West View across Windermere looking over the Great Island. From the Hill above the Ferry House
Coloured engravingpublished 1 April 1789
- About the work
About the artist
John George Landseer was born in Lincoln; the son of a jeweller. After moving to London, he was apprenticed to W. Byrne. His earliest work was for J. Farington’s ‘Views in the Lake Country’ (1784-88). He also produced plates for D. Hume’s ‘History of England’ (1792-93) and engraved P. J. de Loutherbourg’s Bible vignettes (1794). His children include engraver Thomas (1793/4-1880), painter Charles (1799/1800-1879), painter Sir Edwin (1802-1873) and miniaturists Jessica (1807-1880) and Emma (1809-1895). He campaigned for engravers to be full members of the Royal Academy, becoming an associate in 1806. He published his ‘Lectures on the Art of Engraving’ (1807) and two short-lived journals. From 1837 he was engraver to William IV. He died at 89.
William Byrne made etchings and engravings of landscapes after contemporary artists. At 22 he won a premium of 25 guineas from the Society of Arts. From 1769 to 1772 he worked for Johann Georg Wille in Paris. After returning to the UK he became a prosperous engraver and publisher. He exhibited from 1766 to 1780 and was elected a fellow of the Incorporated Society of Artists. With watercolourist Thomas Hearne he produced the series of engravings for ‘The Antiquities of Great Britain’ (1778-06). Among his pupils were Samuel Middiman and Johann Gottlieb Schumann. Byrne married twice and had five children, all of whom became painters and / or engravers. Byrne died suddenly at his home in Titchfield Street, Westminster, at about the age of 62.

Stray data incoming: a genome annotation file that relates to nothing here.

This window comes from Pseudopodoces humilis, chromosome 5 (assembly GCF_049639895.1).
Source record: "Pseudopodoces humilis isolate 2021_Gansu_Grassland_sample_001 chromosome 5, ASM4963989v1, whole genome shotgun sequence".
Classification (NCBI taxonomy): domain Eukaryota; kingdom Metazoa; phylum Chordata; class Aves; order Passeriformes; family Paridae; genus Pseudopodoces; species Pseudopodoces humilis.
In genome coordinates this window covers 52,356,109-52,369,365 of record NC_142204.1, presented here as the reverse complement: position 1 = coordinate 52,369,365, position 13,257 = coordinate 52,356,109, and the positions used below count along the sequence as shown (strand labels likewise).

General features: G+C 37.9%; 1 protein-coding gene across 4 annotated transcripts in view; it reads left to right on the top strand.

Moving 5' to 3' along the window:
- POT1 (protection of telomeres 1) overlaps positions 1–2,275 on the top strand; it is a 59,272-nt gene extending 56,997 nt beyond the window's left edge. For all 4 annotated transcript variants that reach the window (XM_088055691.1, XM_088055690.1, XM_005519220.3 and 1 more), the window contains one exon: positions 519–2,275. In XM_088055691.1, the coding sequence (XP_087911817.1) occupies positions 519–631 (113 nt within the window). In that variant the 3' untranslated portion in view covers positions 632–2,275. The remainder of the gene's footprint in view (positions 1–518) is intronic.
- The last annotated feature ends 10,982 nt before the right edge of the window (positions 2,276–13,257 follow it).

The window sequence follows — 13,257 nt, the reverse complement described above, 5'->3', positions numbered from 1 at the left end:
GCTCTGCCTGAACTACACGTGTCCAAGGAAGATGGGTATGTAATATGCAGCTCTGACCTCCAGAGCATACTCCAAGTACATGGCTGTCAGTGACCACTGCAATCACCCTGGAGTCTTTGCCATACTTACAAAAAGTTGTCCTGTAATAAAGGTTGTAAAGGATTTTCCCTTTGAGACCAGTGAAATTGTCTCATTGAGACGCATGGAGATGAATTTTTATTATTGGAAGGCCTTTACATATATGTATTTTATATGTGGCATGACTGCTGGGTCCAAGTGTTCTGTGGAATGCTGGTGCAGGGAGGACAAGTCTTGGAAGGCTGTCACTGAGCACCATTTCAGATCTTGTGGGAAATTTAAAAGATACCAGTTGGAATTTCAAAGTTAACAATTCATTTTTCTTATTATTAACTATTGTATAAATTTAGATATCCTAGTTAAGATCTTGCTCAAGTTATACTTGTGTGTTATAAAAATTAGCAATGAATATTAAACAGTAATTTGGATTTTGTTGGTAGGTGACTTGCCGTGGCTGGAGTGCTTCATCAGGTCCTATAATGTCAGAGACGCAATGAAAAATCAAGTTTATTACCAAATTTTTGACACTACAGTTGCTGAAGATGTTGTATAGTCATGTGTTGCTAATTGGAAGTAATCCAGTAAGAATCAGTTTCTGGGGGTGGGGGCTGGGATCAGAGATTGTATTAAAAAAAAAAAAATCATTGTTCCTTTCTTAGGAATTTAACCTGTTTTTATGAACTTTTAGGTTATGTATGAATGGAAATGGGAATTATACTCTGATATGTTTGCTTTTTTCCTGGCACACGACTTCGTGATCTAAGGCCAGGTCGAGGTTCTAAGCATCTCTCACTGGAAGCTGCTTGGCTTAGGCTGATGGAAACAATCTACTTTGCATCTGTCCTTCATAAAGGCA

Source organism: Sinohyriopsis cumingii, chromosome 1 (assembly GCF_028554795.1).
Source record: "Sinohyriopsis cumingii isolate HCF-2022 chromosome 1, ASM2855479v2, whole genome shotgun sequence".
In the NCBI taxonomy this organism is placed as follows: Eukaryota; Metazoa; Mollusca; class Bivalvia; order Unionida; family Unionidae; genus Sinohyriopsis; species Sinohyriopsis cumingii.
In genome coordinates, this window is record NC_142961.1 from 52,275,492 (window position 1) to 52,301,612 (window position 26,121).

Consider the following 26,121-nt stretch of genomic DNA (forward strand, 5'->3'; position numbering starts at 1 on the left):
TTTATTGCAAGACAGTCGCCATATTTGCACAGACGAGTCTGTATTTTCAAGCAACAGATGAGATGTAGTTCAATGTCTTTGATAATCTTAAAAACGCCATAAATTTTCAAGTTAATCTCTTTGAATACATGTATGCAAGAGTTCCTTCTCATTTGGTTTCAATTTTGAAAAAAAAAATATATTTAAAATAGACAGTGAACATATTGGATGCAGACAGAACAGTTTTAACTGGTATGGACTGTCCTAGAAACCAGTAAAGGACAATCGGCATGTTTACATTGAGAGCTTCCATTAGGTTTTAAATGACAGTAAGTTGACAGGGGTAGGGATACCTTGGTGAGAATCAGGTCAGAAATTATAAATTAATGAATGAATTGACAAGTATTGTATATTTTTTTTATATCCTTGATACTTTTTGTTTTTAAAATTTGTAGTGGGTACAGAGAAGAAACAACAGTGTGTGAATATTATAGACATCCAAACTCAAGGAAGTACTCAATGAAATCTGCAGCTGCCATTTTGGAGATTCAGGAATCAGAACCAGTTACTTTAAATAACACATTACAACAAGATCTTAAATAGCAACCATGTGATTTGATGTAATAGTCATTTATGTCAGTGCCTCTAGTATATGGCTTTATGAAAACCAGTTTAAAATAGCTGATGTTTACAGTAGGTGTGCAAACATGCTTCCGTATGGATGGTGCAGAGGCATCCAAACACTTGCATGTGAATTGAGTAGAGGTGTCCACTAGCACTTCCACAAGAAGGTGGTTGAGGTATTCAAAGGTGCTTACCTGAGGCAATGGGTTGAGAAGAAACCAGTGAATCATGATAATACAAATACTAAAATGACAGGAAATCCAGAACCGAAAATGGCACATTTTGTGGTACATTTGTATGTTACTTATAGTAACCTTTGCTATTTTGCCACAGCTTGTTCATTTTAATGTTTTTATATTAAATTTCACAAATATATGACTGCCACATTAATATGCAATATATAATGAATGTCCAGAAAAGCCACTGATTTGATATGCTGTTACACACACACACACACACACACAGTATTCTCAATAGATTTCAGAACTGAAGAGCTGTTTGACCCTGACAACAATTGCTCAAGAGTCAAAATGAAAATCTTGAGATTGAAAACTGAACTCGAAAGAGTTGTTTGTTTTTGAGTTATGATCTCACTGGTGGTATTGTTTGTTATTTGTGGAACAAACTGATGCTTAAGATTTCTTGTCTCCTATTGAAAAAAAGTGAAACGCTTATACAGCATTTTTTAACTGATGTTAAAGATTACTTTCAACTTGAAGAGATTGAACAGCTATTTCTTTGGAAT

Joseph Farington was born in Leigh, Lancashire, son of the vicar of Leigh and rector of Warrington. He was educated in Manchester and studied under Richard Wilson in London from 1763. He entered the Royal Academy Schools in 1769 and became an Academician in 1785. His strength was in pen, ink and wash drawings of topographical views. He made extensive sketching tours of the UK and settled in the North Country from 1776. Works made there led to the publication ‘Views of the Lakes of Cumberland and Westmorland’ (1785). In 1780 he suffered a breakdown after his wife died. In the next year he moved to London. He died on a visit to his brother in Lancashire, when he fell down steps at Didsbury Church. His personal diaries were published in 1934.
- West View across Windermere looking over the Great Island. From the Hill above the Ferry House
- published 1 April 1789
- Coloured engraving
- height: 25.50 cm, width: 36.50 cm
- Purchased from Baynton-Williams, January 1976
- GAC number